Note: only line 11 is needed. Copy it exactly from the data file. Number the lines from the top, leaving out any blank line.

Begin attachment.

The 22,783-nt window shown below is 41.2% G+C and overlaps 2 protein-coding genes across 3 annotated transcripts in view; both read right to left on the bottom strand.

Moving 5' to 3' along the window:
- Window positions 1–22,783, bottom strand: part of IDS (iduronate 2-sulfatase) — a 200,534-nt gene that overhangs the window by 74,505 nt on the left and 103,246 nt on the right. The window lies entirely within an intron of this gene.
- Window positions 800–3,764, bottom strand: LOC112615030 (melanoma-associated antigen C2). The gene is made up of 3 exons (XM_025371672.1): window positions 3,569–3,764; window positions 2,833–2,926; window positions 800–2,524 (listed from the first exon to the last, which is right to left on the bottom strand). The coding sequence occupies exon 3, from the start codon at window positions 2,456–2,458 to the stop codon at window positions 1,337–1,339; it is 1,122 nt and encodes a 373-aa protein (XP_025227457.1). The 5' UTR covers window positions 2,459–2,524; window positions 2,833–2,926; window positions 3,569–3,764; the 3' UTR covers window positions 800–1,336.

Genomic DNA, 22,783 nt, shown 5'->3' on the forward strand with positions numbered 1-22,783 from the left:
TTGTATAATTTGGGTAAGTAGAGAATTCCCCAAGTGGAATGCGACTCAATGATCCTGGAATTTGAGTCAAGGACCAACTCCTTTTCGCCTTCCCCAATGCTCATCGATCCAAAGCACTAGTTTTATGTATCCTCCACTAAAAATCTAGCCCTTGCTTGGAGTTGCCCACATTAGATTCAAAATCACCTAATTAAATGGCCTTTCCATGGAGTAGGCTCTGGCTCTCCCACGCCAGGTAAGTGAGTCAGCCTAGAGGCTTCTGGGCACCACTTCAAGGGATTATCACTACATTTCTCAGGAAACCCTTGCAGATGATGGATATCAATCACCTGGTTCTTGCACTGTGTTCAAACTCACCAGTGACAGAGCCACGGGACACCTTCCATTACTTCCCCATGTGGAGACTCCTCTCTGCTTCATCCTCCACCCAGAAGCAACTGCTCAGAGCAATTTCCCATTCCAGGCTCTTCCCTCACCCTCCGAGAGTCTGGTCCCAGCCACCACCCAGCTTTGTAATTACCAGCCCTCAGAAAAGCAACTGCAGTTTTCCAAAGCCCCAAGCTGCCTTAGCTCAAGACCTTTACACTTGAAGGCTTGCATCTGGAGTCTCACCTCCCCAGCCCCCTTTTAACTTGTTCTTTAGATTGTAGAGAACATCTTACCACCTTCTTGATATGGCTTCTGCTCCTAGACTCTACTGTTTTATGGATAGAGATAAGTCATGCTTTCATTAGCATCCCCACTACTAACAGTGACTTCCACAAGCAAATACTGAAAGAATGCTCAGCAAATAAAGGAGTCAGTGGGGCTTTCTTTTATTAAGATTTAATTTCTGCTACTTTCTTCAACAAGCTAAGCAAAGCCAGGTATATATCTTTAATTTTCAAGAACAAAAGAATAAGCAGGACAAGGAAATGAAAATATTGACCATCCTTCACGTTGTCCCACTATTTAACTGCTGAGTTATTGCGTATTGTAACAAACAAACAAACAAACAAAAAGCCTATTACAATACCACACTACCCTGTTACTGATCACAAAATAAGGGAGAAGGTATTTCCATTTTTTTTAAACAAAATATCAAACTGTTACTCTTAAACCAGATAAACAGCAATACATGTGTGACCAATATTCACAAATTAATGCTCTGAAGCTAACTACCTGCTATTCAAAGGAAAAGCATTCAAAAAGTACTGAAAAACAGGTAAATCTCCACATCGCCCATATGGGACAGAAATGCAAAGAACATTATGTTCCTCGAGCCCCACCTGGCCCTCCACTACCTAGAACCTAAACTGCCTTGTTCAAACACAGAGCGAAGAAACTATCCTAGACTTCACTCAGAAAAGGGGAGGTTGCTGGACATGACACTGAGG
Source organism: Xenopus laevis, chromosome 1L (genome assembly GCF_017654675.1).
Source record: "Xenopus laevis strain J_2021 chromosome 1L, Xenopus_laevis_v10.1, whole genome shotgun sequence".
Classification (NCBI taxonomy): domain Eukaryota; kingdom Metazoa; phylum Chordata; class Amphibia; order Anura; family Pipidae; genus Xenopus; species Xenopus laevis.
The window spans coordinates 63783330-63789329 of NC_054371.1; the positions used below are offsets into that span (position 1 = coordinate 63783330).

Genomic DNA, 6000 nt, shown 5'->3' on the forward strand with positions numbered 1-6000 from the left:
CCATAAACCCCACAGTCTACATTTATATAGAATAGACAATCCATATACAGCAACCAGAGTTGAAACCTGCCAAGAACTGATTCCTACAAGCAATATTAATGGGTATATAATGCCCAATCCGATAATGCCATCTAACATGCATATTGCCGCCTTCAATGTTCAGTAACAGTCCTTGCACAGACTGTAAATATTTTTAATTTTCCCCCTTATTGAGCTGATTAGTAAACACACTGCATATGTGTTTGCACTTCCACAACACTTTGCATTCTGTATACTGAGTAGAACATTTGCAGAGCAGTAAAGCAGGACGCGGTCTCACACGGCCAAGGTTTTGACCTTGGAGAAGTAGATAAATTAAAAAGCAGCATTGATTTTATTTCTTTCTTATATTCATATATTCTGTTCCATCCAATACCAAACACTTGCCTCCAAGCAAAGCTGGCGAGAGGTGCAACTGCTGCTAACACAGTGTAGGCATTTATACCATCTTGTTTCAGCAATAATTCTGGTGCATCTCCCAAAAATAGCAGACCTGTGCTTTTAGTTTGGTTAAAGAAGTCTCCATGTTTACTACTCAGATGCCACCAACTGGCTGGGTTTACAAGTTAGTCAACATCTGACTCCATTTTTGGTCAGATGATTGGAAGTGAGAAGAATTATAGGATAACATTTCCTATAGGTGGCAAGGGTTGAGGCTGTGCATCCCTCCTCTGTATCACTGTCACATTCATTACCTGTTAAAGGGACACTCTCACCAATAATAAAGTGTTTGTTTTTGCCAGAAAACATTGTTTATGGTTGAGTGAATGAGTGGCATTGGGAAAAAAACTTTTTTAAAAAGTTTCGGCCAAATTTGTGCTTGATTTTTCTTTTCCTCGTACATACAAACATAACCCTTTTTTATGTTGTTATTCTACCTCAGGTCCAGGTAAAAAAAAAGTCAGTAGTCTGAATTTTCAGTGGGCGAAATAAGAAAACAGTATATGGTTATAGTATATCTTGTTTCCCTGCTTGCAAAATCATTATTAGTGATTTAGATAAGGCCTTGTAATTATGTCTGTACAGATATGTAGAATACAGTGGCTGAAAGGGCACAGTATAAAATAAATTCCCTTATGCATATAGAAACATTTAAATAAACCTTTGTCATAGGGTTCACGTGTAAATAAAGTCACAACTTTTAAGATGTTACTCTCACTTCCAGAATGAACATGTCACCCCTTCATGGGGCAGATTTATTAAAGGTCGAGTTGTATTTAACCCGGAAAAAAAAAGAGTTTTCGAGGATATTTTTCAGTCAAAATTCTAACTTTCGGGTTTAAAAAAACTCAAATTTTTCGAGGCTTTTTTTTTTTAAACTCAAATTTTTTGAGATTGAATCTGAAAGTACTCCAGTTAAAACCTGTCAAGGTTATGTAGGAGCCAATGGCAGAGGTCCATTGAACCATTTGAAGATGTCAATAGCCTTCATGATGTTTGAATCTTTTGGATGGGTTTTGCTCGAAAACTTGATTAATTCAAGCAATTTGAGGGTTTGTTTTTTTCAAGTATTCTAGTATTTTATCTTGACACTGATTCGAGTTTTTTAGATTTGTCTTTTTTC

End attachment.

Genomic DNA, 6000 nt, shown 5'->3' on the forward strand with positions numbered 1-6000 from the left: